They understand how to create visual material which appeals to audiences, or consumers, through their insights into people’s perceptions of what ‘things’ mean to them in visual terms. Designers must be able to understand and predict, the end-users response to the visual nature of the world around them. Visual messages are constructed from commonly understood symbols which represent not only the tangible, but also the more abstract aspects of life such as peace, harmony, fear or discord. That ability, to synthesise the visual in order to create meaning in an interesting way, is the thing that gives designers their individuality by putting a fresh spin onto the everyday cliché. These attributes are proven to be at the core of all effective visual communications, and they will continue to lead all future facing design strategies.
BH: Throughout your long career in education; can you identify the key changes or approaches to teaching in that time?
PL: I think that design related education has now evolved to become a learning model which leads the way in higher and further education. Lecture based university courses offer a very poor experience by comparison. As in secondary education, many traditional university subjects are moving towards a more holistic curriculum, which enables the more personalised, and creative, experience which has become the standard in art and design.
One of the main changes is the growing emphasis on making life-long learning an explicit part of the student experience. Learn how to learn, be adaptable and let your creativity lead the way.
As a design student in the mid-seventies, I was encouraged to master studio and professional skills, with little thought about the possibility of those skills becoming redundant in the future. In fact, the future was probably thought of, by most of my tutors, as being exactly the same as the past. Those tweed suited, pipe smoking typographers with molten lead in their veins instead of blood, insisted that we all learned hand type setting with 6pt metal type upside down and back to front on a stick. However, a sound knowledge of hot-metal letterpress techniques did not teach me that you have to be prepared to deal with change, and I think that’s one of the major changes in design education, the need to always look to the future and to have a personal skill set that will allow you to deal with it, whatever form it takes.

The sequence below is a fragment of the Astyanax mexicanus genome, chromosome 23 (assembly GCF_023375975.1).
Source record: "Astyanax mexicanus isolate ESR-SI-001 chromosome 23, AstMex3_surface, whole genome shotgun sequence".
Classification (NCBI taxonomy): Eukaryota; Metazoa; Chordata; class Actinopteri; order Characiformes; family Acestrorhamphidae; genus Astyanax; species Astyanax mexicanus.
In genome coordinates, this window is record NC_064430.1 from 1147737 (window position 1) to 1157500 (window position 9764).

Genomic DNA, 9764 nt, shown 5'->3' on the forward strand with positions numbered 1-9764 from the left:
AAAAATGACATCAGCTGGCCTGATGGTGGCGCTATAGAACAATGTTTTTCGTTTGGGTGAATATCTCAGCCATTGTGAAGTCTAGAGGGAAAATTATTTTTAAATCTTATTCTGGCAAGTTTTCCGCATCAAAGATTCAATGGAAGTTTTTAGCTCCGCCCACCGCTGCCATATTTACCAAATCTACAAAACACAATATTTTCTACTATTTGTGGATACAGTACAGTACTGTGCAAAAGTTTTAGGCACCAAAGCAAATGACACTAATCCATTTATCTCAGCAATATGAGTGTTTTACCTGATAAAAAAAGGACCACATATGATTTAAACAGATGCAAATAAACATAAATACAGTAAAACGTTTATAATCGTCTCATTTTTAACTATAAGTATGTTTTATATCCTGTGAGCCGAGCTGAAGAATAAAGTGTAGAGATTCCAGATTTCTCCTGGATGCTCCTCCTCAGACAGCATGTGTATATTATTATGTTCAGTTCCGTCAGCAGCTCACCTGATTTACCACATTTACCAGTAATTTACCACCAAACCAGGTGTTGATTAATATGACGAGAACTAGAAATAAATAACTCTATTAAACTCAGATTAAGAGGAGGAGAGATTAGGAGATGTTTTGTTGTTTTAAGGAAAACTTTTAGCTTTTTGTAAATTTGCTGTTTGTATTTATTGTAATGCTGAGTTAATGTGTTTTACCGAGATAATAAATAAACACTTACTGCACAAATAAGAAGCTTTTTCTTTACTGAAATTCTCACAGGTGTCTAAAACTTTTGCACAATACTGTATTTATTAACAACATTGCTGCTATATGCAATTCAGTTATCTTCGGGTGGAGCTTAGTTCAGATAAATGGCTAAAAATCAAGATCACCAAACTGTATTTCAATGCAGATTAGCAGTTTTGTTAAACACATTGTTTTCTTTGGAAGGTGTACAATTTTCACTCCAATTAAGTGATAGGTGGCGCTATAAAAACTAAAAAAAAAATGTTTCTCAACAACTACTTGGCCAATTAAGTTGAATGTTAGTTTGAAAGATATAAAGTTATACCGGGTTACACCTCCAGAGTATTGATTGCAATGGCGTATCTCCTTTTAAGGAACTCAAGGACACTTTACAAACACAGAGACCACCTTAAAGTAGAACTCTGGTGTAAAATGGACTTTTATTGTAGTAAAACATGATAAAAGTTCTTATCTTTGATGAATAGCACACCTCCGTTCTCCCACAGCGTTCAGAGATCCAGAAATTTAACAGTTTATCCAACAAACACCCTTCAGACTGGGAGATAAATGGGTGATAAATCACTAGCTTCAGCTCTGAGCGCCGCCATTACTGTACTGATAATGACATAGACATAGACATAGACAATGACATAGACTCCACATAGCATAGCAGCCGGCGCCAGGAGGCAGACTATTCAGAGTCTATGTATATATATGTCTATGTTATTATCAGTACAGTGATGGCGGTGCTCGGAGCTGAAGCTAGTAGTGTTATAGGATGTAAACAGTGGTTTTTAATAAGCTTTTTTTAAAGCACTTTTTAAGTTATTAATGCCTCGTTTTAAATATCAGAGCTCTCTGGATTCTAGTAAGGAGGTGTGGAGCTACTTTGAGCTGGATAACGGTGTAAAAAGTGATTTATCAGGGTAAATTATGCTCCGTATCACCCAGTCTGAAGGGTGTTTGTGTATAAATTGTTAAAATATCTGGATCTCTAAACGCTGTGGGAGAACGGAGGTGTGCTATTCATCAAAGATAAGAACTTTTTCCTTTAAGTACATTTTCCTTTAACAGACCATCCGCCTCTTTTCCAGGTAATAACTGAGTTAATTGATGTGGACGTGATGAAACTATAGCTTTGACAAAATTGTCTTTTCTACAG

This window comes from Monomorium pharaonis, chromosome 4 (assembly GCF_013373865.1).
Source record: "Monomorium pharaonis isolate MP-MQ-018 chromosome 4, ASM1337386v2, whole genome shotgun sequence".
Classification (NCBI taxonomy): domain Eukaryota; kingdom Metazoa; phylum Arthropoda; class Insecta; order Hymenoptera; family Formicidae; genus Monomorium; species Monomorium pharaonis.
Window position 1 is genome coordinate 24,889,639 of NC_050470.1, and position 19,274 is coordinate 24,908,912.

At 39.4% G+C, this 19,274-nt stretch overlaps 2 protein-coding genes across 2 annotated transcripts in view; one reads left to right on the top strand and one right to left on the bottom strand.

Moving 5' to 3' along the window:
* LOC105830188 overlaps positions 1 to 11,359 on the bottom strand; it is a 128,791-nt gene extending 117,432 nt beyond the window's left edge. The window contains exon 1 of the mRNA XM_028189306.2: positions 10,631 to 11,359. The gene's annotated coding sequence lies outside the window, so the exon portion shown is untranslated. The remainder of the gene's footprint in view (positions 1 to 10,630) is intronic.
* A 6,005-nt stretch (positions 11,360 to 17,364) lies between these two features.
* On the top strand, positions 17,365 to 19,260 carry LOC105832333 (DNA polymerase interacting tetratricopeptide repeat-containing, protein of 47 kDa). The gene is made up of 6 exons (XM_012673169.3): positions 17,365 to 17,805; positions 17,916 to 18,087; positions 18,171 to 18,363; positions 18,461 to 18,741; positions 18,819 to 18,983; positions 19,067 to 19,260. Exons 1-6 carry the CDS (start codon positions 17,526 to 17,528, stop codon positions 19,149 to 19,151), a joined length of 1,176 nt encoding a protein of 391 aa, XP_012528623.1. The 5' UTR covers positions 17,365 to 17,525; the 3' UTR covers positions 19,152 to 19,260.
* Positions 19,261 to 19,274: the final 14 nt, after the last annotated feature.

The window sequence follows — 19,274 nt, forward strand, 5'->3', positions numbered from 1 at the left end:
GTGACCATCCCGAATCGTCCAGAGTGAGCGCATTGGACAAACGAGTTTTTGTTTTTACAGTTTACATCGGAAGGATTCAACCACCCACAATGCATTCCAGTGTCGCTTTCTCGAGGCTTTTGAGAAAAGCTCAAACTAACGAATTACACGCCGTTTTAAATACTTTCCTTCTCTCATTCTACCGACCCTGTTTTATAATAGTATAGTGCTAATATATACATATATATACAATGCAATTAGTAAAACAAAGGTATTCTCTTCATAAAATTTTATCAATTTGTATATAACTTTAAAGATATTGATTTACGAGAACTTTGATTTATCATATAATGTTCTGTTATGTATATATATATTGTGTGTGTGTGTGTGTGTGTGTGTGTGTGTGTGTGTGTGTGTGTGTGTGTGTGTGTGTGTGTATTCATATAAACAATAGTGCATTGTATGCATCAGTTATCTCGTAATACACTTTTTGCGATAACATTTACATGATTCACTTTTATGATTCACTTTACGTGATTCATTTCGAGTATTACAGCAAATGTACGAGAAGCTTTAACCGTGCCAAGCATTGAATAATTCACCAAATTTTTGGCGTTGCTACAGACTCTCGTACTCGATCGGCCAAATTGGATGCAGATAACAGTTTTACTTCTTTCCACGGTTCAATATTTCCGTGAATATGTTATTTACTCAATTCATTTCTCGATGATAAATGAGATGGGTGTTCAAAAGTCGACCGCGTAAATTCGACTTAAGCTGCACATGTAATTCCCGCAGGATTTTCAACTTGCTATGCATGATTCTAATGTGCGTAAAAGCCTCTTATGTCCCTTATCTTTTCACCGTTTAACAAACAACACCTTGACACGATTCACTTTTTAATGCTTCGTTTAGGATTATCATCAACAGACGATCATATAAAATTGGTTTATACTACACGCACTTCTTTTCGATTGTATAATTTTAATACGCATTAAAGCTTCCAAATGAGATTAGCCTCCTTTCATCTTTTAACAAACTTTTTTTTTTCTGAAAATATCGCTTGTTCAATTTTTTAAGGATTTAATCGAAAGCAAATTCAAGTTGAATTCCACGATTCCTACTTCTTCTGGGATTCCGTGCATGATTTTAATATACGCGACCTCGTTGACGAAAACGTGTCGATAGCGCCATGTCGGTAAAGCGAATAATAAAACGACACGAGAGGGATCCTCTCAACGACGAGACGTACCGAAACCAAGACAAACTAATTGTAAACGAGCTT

In 1975, I was on one of the very first design courses offering honours degree status, and looking back I have to admit that it bears no comparison with the type of progressive design curricula we see today. The understanding that practice is firmly linked with theory has emerged since then. Theory was rarely discussed in the seventies, unless you were at Masters level or higher, and in those early days, most design courses were HNC or HND; very practical, very technical not very ideas based at all. The notion that design could be studied at Honours Degree level, was controversial, and scoffed at by ‘real academics’, delivering ‘proper’ degree courses.
The rapid emergence of technology in the 80s, particularly through the introduction of affordable desk-top computers and design software has completely changed the way in which design is produced and distributed. I began to freelance in 1988, and through my previous knowledge of magazine production and printing processes, I was able to write, edit, design and produce digital files ready for press, for two monthly and one quarterly magazines; all by myself. Previously this would have required at least four different specialist services or suppliers. When I began teaching in 1991, none of the other academic staff had the experience to integrate new technologies into the curriculum, which was just as well, as the course didn’t have any!
The discourse around how to adjust to the era was interesting. Many tutors were saying things such as, ‘You won’t get me using one of those things, ‘It’s design by robot’, ‘It’s a passing fad’, and so on. Students disagreed, as did many practitioners. The industry went for the Mac and Quark Xpress big time. Sadly, many traditional jobs and practices were lost, but many people also retrained and survived.